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Petting dogs in games is old news: in boomer shooter Ripout, you can pet your gun

Novelty guns are ten a penny in games these days, but Ripout’s living ‘pet gun’ is something really special.

Ripout’s standout feature is not the retro-future 80’s aesthetic. It’s not the excellent gunplay, or the way little aliens that scurry around its industrial spaceships before attaching themselves to bigger aliens and coming to kill you. It’s not the looter shooter aspiration, nor is it the rogue-like setup of its levels. No, it’s the gun. Your gun. Your pet gun.

That’s right, your gun is alive – and it’s not something incessant and irritating like your Johnson in Shadows of the Damned, or those endlessly quipping lunatic firearms in High on Life. Your gun is better; more ‘man’s best friend’ than ‘obnoxious bellend’. In Ripout, you wield a little pet alien, resembling something somewhere between a shrunken-down xenomorph and gothic gargoyle, that fires bullets from its maw and snatches body parts off grotesque aliens. And you can pet it, if you feel so obliged.

This living weapon is at the center of everything Ripout is doing. The game, a self-confessed boomer shooter from a team of developers that take rich inspiration from 90s shooters, is a gameplay-first effort that has no cutscenes, no cinematics, and no “fluff” (per the creative director, Goran Rajsic). Instead, the 10-person strong development team has focused all its efforts on the shooting, the level setup, and – of course – your gun.

There it is: your gun, your pal, your lifeline.
Ripout's enemies are no walk in the park.

Though you may look at the gameplay demo embedded above and think “oh, it’s like DOOM!”, Rajsic reckons it’s more comparable to Doom 3 or Quake. The game, which can be played in multiplayer co-op, is more of a tactical shooter than a run-and-gun rampage.

“Even though it looks similar to Doom, it’s not run-and-gun,” explains Rajsic. “You’re going into the unknown, in space – you’re going into difficult confrontations. You need to think about how you’re going to approach situations, how you’re going to build guns, how you’re going to experiment.”

This is where your pet comes in: on each of the randomly generated ships you find, you’ll find little alien creatures roaming about – if you send your pet gun to fetch these creatures, you can use them as weapons. Some turn into a strong melee claw you can use to knock enemies back, some eject swarms of heat-seeking biological missiles. Pick one up, and it’s like you’re dual-wielding living alien weapons. It’s sick.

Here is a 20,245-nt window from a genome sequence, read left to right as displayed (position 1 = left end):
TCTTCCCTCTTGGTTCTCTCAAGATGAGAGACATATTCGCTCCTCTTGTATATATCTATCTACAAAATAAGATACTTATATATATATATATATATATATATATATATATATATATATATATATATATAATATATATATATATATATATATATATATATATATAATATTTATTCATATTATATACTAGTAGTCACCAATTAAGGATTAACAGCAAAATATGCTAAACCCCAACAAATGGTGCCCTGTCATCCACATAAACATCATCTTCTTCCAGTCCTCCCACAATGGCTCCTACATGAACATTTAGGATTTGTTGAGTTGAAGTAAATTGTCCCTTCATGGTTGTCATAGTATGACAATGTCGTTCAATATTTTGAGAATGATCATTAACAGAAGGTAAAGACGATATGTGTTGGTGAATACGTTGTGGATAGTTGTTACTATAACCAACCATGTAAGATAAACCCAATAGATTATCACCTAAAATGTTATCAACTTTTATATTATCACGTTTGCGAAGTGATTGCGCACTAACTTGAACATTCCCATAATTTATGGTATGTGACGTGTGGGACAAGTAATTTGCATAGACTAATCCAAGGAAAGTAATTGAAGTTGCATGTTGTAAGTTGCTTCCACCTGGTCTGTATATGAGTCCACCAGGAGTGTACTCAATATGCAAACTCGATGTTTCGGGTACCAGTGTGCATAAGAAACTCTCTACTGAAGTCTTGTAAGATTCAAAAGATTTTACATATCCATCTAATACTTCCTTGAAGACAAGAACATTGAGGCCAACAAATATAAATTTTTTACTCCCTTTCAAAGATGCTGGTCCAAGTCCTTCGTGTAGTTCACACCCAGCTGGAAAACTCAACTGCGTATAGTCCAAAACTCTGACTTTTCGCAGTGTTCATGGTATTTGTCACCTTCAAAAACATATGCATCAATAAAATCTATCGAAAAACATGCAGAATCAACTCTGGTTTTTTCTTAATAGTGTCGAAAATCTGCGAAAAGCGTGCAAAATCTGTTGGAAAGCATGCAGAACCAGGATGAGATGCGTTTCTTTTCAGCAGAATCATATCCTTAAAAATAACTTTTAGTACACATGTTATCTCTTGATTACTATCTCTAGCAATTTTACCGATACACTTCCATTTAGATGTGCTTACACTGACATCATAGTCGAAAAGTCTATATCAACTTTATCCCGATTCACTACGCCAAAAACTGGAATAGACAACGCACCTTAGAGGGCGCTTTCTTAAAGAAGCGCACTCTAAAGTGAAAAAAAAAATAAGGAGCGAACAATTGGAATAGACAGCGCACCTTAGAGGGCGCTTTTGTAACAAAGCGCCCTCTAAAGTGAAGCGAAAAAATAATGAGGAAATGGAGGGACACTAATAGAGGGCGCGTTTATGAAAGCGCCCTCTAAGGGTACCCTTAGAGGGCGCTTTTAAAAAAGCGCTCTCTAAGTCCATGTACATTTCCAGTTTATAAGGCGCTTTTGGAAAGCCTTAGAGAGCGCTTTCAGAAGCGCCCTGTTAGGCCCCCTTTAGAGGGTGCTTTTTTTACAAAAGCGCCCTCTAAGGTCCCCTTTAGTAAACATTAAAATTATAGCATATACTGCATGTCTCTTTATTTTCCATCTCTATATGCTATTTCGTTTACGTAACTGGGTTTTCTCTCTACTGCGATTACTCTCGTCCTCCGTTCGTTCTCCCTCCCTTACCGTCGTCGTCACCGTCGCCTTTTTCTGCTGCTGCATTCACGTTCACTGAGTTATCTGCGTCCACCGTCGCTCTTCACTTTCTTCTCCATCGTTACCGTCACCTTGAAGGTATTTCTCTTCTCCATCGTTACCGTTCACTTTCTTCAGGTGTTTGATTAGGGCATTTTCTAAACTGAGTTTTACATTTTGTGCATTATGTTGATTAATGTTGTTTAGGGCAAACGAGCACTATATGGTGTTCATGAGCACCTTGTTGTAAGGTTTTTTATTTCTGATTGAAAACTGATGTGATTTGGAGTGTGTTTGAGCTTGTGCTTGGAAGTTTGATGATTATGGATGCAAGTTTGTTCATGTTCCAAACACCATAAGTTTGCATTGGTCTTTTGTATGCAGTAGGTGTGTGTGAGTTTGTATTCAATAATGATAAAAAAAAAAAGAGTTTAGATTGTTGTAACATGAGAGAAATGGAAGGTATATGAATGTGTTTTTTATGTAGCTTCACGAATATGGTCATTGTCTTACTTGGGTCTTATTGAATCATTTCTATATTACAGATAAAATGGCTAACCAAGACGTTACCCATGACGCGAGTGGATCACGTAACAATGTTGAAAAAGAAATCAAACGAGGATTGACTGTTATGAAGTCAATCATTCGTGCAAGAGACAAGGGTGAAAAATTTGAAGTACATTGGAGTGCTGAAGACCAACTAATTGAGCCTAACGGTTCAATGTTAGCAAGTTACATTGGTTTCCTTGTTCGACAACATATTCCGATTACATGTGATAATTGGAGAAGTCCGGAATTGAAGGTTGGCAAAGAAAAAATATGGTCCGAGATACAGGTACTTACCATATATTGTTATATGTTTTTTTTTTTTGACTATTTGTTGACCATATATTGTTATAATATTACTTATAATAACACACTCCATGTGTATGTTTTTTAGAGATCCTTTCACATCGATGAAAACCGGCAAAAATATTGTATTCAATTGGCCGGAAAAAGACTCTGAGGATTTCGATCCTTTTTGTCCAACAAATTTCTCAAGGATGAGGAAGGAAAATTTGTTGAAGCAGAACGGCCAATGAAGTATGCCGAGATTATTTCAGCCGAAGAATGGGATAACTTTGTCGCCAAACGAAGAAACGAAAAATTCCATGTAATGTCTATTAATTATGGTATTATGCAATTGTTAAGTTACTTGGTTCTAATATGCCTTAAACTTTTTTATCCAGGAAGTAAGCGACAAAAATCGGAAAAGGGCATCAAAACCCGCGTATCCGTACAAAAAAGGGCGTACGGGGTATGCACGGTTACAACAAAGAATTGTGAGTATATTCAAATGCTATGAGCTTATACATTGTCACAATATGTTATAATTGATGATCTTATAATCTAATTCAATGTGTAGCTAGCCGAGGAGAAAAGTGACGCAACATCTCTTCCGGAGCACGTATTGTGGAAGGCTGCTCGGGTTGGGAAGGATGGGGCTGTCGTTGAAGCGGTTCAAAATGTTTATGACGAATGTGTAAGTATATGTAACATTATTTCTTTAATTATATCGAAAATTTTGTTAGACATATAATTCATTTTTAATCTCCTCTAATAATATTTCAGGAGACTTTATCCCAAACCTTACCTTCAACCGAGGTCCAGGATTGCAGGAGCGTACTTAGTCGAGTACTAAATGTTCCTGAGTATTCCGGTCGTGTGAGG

To move through the ships and help rescue humanity from the alien threat, you’ll need to focus on aiming your pet at weak spots on enemies: mutants can have limbs and armaments ripped off them, and if you want to survive in this tough game (the difficulty scales depending on how many people are playing), you’re going to want to debilitate your enemies as much as possible. You’re also going to want to make sure those little critters roaming around don’t attach to the mutants. Because that’s going to make life real hard for you.

You're going to want to use critters, guns, and tactics to take down the big bastards.

“There are no bosses in the game,” Rajsic tells us. “We wanted to use combinations of critters, instead.” There’s one mutant – a big bastard – that will be able to throw your pet back at you if a certain type of alien attaches to it. There’s another that can effectively blast you with explosives once it merges with the mutants. You need to be careful, and you need to use your pet to snatch aliens before they power up your enemies too much.

“It’s better to collect the aliens, so that the enemies don’t,” explains Rajsic. “Because they become very difficult to defeat once they’re powered up enough.” This is demonstrated right in front of us when he – a lead developer on the game – dies almost immediately when one of the bigger monsters appears with a couple of alien upgrades glued to its body. It teleports behind Rajsic, and kills him.

The upside? We get to go back to the hub ship and inspect the gun again. On each run, you can parts for crafting as you explore. The game is part-looter shooter and part-roguelike, with quite a lot of items sticking with you between runs. This means – great news! – you can upgrade your pet and make it even more powerful, even faster, even better. Maybe even cuter (if you find horror from the likes of Alien, The Fly, and The Thing cute, that is).

“We have a lot of unique animations, and we’re still working on making the pet feel more alive,” Rajsic tells us as we pet the little fella. It wriggles its mandibles and trills. I can’t wait to see it rip another alien apart.

Ripout is doing lots of really cool stuff, and in a world where boomer shooters keep on gaining in popularity and getting better, it has a chance to stand out as something really special. Ripout will launch on PC, PS5, and Xbox Series X/S in 2022.

About the Author

Dom Peppiatt avatar

Dom Peppiatt

Features Editor

Dom is a veteran video games critic and consultant copywriter that has appeared in publications ranging from Daily Star to The Guardian. Passionate about games and the greater good they can achieve, you can usually find Dom listening to records, farting about in the kitchen, or playing Final Fantasy VIII (again).

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